Tracked educational systems, such as many European systems for secondary education, are frequently associated with higher levels of educational inequity compared with comprehensive systems. ‘Tracking’, in education, refers to the placement of... [...]
Comparative and International Education
Comparative and International Education is a vast, rich, and growing field of inquiry that is concerned with the academic study of a wide range of key educational issues and themes across a range of cultures, countries and regions. Comparativists come from a range of disciplinary backgrounds and therefore come to the field with different subject expertise and ideas about how best to conduct research in the field. There has been much debate over the theoretical, epistemological and methodological frameworks and tools that should be used when carrying out research in comparative and international education as well as discussions over the future directions of the field. The SIG welcomes interest and contributions on these important debates.
Examples of issues that have been researched by our SIG members include (but are not at all limited to): EU education policy; citizenship and human rights education; global education policy; students’ and teachers’ identities; learning and teaching; assessment and achievement; effects of gender, race and social class on learning and achievement; textbook research; parental choice; international schools and intercultural education; education in developing countries.
Evidently, much of our research fits in comfortably with other SIGs, but what we are all essentially concerned with as Comparativists is exploring similarities and differences between the structures, processes, dynamics, policies and practices of different education systems. Much of the work we do is also international in nature. We strongly encourage BERA members whose work fits in to this field to join the SIG and contribute to knowledge exchange, especially through submitting abstracts to BERA conferences. We stress the importance of learning from comparing and remind members of the important words stated by Robert Edward Hughes (1901: 52) in his seminal text ‘Schools at Home and Abroad’ that ‘the basis of all knowledge is comparison’.
- to provide a forum within BERA for academics, practitioners and students from a range of disciplines who are involved in research in comparative and international education to engage in dialogue and debate, share theoretical and empirical research, and exchange knowledge and ideas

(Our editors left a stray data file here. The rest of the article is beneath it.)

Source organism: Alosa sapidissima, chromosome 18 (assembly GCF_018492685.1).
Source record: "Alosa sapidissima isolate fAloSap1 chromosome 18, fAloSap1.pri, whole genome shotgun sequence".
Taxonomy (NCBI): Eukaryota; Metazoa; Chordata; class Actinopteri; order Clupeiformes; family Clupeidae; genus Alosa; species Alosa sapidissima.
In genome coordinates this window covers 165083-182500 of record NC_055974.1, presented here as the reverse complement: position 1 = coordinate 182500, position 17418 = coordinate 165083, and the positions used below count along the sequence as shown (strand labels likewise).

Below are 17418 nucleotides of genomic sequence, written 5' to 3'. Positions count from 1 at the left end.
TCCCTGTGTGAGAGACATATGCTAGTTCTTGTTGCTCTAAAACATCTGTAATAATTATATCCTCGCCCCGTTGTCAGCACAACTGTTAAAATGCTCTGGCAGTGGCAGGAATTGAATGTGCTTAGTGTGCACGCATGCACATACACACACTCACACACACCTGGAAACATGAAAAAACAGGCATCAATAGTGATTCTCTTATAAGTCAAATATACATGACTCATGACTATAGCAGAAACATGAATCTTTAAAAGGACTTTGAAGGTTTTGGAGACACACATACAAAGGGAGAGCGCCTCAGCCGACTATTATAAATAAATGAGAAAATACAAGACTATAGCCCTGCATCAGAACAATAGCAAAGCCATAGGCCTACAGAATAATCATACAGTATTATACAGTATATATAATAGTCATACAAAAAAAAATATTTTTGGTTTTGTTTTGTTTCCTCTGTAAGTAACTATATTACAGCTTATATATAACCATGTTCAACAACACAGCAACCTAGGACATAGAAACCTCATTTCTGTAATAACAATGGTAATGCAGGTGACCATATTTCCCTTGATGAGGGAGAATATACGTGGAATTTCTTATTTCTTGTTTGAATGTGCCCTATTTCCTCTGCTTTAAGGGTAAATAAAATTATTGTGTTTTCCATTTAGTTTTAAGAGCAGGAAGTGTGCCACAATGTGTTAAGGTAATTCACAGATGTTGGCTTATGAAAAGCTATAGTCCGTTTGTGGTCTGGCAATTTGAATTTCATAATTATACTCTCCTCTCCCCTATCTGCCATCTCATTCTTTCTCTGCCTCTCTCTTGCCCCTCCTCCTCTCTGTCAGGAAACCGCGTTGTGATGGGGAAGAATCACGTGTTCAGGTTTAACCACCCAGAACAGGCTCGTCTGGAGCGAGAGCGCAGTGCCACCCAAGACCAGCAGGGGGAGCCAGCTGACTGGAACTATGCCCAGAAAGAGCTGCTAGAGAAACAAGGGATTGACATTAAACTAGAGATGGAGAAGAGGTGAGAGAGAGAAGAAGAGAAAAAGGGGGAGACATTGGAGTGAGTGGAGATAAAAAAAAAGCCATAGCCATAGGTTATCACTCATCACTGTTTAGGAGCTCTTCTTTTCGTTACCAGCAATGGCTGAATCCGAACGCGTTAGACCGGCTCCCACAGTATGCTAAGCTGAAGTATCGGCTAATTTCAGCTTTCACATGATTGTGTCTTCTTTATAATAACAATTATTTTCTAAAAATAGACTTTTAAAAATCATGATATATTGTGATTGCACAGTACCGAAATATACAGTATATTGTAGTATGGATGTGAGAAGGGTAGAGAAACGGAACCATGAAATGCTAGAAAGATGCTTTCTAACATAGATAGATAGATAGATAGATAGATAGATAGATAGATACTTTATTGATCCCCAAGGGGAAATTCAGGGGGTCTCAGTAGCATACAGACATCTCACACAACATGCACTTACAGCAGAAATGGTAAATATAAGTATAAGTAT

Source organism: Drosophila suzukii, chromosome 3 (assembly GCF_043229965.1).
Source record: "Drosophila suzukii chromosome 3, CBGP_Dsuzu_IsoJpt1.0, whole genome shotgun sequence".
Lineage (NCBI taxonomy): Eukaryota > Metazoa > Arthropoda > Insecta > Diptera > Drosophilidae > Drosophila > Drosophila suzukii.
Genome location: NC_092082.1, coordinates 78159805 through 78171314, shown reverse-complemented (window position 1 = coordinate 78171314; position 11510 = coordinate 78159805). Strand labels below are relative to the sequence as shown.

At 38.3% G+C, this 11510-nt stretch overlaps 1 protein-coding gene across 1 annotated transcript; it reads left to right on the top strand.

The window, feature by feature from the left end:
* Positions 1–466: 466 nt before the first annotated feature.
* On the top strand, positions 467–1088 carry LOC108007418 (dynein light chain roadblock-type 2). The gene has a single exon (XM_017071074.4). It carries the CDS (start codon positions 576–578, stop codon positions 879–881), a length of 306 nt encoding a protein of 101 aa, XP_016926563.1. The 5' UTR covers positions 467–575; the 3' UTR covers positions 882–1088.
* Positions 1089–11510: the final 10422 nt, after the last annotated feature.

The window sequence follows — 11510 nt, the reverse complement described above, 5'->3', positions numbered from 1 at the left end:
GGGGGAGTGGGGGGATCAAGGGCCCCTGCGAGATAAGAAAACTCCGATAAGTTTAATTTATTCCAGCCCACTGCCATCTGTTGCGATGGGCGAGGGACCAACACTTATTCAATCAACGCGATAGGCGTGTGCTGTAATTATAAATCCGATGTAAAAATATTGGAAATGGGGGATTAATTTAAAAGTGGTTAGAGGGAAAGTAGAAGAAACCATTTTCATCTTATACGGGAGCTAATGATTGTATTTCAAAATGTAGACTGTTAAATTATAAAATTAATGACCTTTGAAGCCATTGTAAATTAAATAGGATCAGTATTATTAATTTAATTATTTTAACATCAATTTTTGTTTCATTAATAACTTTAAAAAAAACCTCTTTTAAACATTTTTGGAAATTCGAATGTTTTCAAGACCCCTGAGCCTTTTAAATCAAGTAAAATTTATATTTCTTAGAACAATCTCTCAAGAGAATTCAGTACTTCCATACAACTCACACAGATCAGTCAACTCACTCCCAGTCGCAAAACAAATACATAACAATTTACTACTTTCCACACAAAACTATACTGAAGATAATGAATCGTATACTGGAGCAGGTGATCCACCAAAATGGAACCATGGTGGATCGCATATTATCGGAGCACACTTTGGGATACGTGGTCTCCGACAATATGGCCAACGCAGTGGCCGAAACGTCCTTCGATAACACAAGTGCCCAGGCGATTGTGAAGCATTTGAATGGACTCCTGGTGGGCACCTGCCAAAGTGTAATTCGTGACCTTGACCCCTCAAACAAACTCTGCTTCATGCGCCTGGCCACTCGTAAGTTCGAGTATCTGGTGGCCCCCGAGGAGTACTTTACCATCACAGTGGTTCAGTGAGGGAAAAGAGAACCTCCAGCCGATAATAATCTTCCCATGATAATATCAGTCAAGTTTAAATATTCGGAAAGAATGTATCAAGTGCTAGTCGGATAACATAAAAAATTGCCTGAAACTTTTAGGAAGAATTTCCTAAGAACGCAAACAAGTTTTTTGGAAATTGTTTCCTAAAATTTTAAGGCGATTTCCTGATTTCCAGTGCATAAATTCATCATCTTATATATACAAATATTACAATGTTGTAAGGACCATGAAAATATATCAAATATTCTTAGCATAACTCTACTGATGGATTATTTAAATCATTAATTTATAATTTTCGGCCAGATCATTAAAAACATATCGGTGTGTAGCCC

- to raise the profile of comparative and international education through the annual conference and by hosting seminars
- to encourage the publication of high quality research papers within BERJ and other journals
Latest SIG Content
The BERA Blog editors are pleased to announce the launch of a new series of publications: BERA Bites, edited collections of selected articles on key topics in education published on the BERA Blog. Presented in an easily printable and accessible... [...]
Do value-added measures of school and teacher performance reflect genetic differences between students?
Metrics of school and teacher performance are increasingly used by policymakers and in the UK education systems to determine, for example, performance-related pay and positions in school league tables. A commonly used form of metrics are... [...]
The BERA Bites series presents selected articles from the BERA Blog on key topics in education, presented in an easily printable and digestible format to serve as teaching and learning resources for students and professionals in education. Each... [...]
A response to Komatsu and Rappleye: What if east Asia’s high achievement is not the result of long hours of study, cram schools, and exam pressure?
In their recent BERA Blog article (10 August), Komatsu and Rappleye raise the idea that the high achievement of Asian education systems – and specifically Japan’s educational achievements – have been ignored because of cultural bias and a... [...]
What if east Asia’s high achievement is not the result of longer hours of study, cram schools, and exam pressure?
Since the inception of international comparative tests in the 1960s, Japanese students, like most students around east Asia, have consistently outscored their Anglo-American peers (that is, the United Kingdom, the United States and Australia).... [...]